Discussion Continues Over Senior Services in Downtown Windsor – Smithfield Times

At its regular meeting in April, Windsor City Council heard recommendations from the Downtown Windsor Advisory Council on how best to respond to proposals from three groups regarding downtown seniors programs.

The recommendations generated further discussion and a few questions from council members.

Windsor City Manager William Saunders shared information about the proposals at the March 8 council meeting, noting that one of the groups making a proposal was Senior Services of Southeastern Virginia (SSSEVA), an organization private nonprofit and the Regional Agency on Aging in South Hampton. Roads which supports and enriches the lives of seniors and their families through advocacy, education, information and comprehensive services.

In an April 12 staff report, Saunders listed the advisory board’s recommended revisions to the draft memorandum of understanding between the city and SSSEVA.

The council recommended that SSSEVA programs take place downtown Monday through Thursday and end at 1:45 p.m. due to cars piling up in front of the center by parents picking up children after the school, the school day ending at 2 p.m.: 25 p.m.

The advisory board recommended being flexible and accommodating for senior programs wherever possible when planning events and using the many areas available at the facility to accommodate different activities simultaneously; however, sometimes city rentals and/or specific planned parks and recreation or county activities may conflict with seniors programs.

The board recommended that the center’s Arrowhead meeting room be the primary venue for senior program activities, with the gym, art room and lounge being used as secondary and alternate venues if necessary.

Next, the advisory board recommended that all parties to the agreement meet between 12 and 18 months after the execution of the agreement to determine if changes to the terms are necessary.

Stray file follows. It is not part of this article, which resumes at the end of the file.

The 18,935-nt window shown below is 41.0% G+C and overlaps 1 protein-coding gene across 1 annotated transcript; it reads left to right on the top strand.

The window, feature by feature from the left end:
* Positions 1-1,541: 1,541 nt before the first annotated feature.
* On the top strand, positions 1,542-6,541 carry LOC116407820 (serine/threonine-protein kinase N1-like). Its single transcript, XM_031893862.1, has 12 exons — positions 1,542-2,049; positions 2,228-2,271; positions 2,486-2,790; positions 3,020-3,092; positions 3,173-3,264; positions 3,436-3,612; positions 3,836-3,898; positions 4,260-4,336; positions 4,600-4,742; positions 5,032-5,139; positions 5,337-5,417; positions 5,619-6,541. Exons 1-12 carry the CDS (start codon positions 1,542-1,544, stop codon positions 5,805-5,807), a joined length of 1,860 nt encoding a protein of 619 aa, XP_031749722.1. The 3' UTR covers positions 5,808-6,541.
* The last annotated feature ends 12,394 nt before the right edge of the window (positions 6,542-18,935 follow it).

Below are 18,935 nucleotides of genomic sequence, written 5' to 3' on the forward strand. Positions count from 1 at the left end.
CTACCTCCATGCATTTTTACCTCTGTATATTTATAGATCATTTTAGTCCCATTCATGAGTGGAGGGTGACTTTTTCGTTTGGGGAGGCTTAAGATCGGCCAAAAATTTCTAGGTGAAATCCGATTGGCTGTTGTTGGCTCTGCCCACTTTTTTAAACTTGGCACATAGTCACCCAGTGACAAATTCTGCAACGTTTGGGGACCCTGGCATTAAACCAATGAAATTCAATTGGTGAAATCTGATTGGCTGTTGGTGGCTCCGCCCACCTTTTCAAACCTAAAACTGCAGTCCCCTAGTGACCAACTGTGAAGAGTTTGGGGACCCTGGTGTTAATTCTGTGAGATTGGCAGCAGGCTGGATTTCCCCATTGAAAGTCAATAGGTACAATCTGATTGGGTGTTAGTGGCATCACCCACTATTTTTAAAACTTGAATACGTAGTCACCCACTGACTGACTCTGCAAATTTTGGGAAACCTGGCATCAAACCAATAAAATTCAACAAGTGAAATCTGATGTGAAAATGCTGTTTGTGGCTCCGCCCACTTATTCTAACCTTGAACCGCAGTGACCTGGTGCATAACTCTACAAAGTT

Saunders also noted in the staff report that the city attorney recommended that termination of the agreement could only occur after the parties provided 30 days written notice.

Listed under “Other Considerations,” Saunders wrote that the Downtown Windsor Advisory Council had not made a recommendation as to whether SSSEVA should pay rental fees for normal programming and/or reservations. special events; however, council discussed concerns over a planned increase in spending for utilities and professional services – such as cleaning, maintenance, etc. – with the additional use of the facility.

In Saunders’ absence from the April 12 city council meeting, Windsor Police Chief Rodney “Dan” Riddle presented council’s recommended revisions, reading them, then opening the floor to council to to review the draft revised MOU.

Windsor Mayor Glyn T. Willis said he had discussed with Saunders the possibility of offering senior services programs outside of the defined Monday-Thursday period.

“We don’t have anything specific in the MOU about that, about what the accommodations would be for that if senior services wanted to do something outside of their normal time window and if there would be or no fees associated with it,” he said.

Councilman Walter Bernacki said he knocked on doors in the community, showing citizens the proposed memorandum of understanding and asking for their input. Two questions emerged from these conversations that citizens wanted answered before the signing of the memorandum of understanding.

If services for seniors were offered outside of the stated parameters, it would represent an additional expense and as such, citizens wanted to know the details of the charges.